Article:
Ketchikan’s Plaza Mall was filled with chatter and music last Saturday as the first annual Filipino American Festival was in full swing. The event fell only two days before the anniversary of the first recorded arrival of Filipinos to the West Coast over four centuries ago.


October marks Filipino American History Month. One of the organizers of this first-ever Filipino-American Festival, Alma Parker, says it’s a time to celebrate the contributions of Filipinos throughout  history within the United States–a  history particularly that is rich in Southeast Alaska.

“Well, the Alaskeros were the what’s what they call the Filipino cannery workers that could immigrate here due to the US colonization. There was more freedom to come to the United States because they were considered U.S. nationals,” said Parker. “So there was an influx of workers to work in Southeast Alaska. I do know that. Ketchikan was the home to the first Filipino community club in the whole state of Alaska.”

The Filipino Community Club has records going back as early as 1938 at its original location on Stedman Street. Parker says she has fond memories of a later  Community Club, open during her childhood. She recalls it serving as a space where Filipinos from the community could come together, practice dances, celebrate, and voice concerns with the local government.

Today, the center is gone — the site is now a gravel lot next to Ketchikan’s American Legion post. But nearly 10% of Ketchikan’s population has Filipino heritage — one of the highest concentrations in the state — and Parker says she hopes the festival can help Filipinos connect with each other and build community by celebrating their heritage. The main event of the festival included a traditional stick dance, performed by the high school dance team.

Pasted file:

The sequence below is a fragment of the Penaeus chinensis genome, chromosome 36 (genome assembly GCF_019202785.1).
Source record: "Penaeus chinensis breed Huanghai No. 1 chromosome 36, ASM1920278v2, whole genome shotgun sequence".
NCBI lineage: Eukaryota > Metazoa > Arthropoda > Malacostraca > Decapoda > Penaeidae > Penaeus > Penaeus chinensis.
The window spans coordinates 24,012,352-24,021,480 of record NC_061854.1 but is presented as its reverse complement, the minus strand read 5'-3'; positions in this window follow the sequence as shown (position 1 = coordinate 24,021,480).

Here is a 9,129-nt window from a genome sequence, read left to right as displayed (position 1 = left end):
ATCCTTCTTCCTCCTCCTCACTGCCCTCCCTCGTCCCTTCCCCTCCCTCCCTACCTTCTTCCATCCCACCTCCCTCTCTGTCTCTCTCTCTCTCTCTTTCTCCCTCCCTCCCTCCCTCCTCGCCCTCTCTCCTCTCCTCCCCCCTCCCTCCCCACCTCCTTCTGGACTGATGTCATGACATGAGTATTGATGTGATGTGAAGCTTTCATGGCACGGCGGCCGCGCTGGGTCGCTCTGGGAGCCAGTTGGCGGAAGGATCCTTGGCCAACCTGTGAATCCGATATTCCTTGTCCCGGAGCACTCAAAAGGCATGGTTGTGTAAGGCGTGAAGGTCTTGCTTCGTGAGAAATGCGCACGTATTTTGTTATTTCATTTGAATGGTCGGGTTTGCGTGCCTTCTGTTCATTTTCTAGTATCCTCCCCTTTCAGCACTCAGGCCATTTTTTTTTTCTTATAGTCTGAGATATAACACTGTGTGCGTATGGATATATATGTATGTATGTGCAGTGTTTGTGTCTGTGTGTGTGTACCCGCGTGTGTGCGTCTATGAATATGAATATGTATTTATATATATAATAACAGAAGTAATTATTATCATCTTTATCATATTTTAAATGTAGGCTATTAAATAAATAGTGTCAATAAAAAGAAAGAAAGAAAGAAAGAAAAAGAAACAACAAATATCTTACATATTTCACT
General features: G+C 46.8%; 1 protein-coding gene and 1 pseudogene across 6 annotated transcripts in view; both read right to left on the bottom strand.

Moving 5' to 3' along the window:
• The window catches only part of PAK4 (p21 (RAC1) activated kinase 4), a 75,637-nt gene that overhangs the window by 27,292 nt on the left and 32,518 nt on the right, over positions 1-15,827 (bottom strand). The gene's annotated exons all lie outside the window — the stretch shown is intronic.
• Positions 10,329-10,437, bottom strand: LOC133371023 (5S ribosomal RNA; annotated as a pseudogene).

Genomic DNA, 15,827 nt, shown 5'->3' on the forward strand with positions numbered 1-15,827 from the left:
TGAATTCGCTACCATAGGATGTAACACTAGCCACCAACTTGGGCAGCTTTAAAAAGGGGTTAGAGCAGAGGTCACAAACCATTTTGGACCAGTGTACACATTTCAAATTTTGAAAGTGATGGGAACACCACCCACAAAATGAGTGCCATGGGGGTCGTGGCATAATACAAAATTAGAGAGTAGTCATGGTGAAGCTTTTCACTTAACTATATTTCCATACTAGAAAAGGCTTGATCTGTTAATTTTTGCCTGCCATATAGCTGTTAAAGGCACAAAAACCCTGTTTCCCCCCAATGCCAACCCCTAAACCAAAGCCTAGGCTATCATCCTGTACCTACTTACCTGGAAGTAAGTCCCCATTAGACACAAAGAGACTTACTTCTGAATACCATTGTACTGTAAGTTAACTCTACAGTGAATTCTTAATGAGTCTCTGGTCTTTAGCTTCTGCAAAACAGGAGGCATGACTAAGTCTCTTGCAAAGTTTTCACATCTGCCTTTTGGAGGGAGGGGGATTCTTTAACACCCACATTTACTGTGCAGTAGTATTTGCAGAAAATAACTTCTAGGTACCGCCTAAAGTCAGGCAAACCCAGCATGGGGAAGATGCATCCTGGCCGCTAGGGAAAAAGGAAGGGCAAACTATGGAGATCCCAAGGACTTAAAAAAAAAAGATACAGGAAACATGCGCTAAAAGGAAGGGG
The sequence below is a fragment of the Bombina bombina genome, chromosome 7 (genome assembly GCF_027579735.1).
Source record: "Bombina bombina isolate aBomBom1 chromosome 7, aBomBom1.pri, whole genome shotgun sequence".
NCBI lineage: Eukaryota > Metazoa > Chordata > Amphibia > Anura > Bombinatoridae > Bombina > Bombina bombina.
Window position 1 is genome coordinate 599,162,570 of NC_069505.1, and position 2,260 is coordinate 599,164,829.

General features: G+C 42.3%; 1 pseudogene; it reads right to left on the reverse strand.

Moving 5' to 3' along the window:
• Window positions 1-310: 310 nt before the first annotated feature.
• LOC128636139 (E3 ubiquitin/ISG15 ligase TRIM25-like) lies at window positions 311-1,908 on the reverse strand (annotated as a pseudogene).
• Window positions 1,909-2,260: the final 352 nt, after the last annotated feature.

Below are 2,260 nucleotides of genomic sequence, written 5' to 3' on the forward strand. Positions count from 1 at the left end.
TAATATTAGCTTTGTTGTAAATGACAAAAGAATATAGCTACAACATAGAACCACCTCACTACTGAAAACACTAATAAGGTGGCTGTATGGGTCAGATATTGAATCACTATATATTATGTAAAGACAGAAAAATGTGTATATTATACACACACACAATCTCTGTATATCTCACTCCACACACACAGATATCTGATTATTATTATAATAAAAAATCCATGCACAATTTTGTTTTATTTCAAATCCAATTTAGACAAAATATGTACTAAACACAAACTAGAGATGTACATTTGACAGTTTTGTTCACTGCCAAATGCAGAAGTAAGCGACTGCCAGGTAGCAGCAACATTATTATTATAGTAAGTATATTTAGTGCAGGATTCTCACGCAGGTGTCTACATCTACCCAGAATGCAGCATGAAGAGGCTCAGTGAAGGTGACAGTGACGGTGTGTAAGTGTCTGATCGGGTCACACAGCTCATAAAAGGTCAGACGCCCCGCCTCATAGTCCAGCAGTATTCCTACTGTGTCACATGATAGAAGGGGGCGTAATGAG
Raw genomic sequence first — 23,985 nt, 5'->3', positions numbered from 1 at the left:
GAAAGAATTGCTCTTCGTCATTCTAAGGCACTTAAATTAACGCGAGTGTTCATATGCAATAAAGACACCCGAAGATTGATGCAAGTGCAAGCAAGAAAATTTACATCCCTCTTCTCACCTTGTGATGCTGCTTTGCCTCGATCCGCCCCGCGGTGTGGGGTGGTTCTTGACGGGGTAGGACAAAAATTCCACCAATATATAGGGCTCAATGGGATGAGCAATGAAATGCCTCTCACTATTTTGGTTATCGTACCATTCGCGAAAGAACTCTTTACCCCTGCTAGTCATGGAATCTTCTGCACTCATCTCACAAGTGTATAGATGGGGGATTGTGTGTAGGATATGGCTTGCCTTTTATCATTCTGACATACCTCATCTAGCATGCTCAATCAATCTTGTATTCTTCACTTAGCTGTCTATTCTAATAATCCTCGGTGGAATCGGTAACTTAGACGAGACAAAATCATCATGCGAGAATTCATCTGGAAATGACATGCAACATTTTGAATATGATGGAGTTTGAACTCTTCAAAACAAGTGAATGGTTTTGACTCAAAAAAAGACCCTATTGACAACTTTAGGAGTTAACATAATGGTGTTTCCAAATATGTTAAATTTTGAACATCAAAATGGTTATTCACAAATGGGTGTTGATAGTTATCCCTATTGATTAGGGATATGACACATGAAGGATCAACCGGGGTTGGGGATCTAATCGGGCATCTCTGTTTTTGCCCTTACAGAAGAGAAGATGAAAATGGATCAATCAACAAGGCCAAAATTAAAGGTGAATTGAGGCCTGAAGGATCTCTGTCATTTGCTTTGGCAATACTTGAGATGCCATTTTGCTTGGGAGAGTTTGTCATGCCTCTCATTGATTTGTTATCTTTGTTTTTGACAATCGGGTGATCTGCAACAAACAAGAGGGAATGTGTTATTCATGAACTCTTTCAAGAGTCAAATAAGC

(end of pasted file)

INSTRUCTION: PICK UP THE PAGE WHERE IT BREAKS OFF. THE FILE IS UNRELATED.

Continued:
Parker, with her new position at the Ketchikan Wellness Coalition has started a project called Sama Sama Tayo, which she says, translates to “gather together.” It’s funded by a $300,000 health equity grant from the Robert Wood Johnson Foundation. The aim is to improve the health of Ketchikan’s Filipino community, and while it might not seem like a cultural heritage festival is immediately related to health care, Parker says it’s about building community — which she says helps Filipinos connect with the health care resources they need.

“As the health equity program coordinator, my goal is to improve access to health care and healthcare outcomes for Filipinos in the community and eventually to the undeserved. So by having an event like this, it allows the opportunity to maybe, you know, connect with people and then to ask questions to say, you know, what are some of your challenges and obstacles,” Parker said.

In Filipino culture, September through December is known as the  “Ber Months” where Filipinos celebrate Christmas. One of the most classic festivities is the parol, traditionally a lantern made out of bamboo. Parker has teamed up with the Ketchikan Area Arts and Humanities Council to share this custom with the community. A parol making class will be held the second weekend of November where adults are welcome to come and learn more and participate in the Filipino tradition.